Group News 2023
VINEYARD CREEK BUSHWALK - 28 October 2023
Twelve members met at the Robert St entrance to the Vineyard Creek Reserve which follows the Creek from Wesley St Telopea to Kissing Point Road Dundas With the adjacent Oatlands Golf Course and Elizabeth Macarthur Park it forms a significant wildlife corridor.
Vineyard Creek is named for the vineyard which was planted at the confluence of the creek and Parramatta River by Phillip Schaeffer in 1791. Schaeffer was a German national who had fought as a mercenary in the British Army He was sent out to help supervise the farming enterprise in the Sydney Settlement. However, his English was not up to the task so Governor Phillip gave him a grant of land which he farmed very successfully.
The bushland reserve, like many reserves in Sydney, has survived because of the rough terrain which was too steep for farming and later on for suburban development. One of our members, Jeff O’Neill has been active on the Vineyard Creek Catchment Reserve Committee for 50 years which has advocated for the preservation of the reserve, conducted bush care and planted indigenous species. We were fortunate that Jeff was able to come on this walk. Another one of our members, Jim Nash, grew up near Vineyard Creek and had many memories to share of the area.
The walk follows the creek at times along the bank where the challenge of keeping the weeds at bay is continuous but there were still ferns to enjoy. At other times the track is on higher ground through towering Blackbutts and Turpentines with a variety of understorey plants. Our route also included a detour to the dam which was formed to provide the water supply for the Oatlands Golf Club. There is a stand of Hibiscus heterophyllus growing on the dam wall. On the edge of this track there was a sandstone outcrop where we found several sandstone species to add to Tony’s list.
We are the Parramatta and Hills Group of the Australian Plants Society but this is the first time we have walked in the Parramatta area for a long while. After this very enjoyable walk I am sure we will be scheduling more in this part of Sydney.Thanks for Jeff for helping to plan the walk, to Jim Nash for his memories and to Tony for preparing the prompt list of plants to look out for. We saw 56 species including a beautiful moss, Dawsonia polytrichoides.
Photos: Left - Moorinda jasminoides , Right - Eustrephus latifolius
Walk at Paulls Road South Maroota – 26 August 2023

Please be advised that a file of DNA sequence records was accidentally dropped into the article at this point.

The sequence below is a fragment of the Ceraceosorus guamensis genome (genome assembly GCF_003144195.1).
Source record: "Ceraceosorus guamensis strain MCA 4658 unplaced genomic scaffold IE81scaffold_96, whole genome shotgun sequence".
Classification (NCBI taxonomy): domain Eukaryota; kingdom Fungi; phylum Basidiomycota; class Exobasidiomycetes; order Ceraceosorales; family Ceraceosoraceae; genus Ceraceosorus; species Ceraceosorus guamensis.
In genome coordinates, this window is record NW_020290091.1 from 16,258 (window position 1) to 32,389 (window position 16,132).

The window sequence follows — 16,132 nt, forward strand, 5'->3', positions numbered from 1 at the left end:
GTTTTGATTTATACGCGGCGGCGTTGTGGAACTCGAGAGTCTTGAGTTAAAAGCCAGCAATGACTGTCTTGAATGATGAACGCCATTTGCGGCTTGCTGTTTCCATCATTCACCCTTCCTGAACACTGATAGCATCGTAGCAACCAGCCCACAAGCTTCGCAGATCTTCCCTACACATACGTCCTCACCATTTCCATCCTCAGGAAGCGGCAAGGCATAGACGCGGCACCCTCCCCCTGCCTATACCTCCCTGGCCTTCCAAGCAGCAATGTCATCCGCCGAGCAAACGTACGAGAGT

Weekend away up north
On Saturday 27th May, eight of us congregated at the country property, ‘Parragilga’, of Phil Baird, one of our members. It is in an area called The Branch, north of both the Hunter and Karuah Rivers, and east of Buckets Way, the road to Gloucester. The property once belonged to a logging family, but for a very long time has been untouched and allowed to regenerate. It is woodland with tall trees, grasses and a variable collection of not very high under-shrubs. There is remarkably little weed. Phil has had a botanist flora survey done for the council, which shows over 200 different species.
After lunch, we had a longer walk down the slashed fire trails to the main attraction at this time of year. Quite a large area supports a great many Banksia spinulosa plants, flowering furiously. They show a collection of different colours in their styles. Some are bright gold, or various shades of red, and some are very dark, almost black. They are beautiful. Because of a recent severe storm over Newcastle, the fire trails became increasingly wet, so we didn’t progress to the strip of rainforest flora along the Branch River, one of Phil’s boundaries. Light was fading fast by the time we left. Many thanks to Phil, who is a great host.
Plants seen by the group included:
Five of us stayed in the area overnight and met at 10 am at the Hunter Wetlands Centre in Shortland, an outer suburb of Newcastle. If you are going there, be aware that there is also a Hunter Wetlands National Park, a different place altogether. The Shortland one has a collection of large ponds, swamps and marshes, populated by a great variety of Australian water birds: ducks, swans, egrets, geese, moorhens and many more. A network of paths winds around these with some bird hides and other interest points. There is an enclosure featuring a freckled duck, pretty with dark plumage and small yellow spots. The signage explains that this is a very primitive species of duck.
Thanks to Pip, Ricki and Jennifer for these photos from the weekend away.
OBSERVATIONS ON DIURIS POLLINATION IN NEW SOUTH WALES
This was James Indsto's talk to our April meeting. It was based on research which he undertook for his Master of Science degree.
WINDSOR DOWNS WALK
Saturday 25 March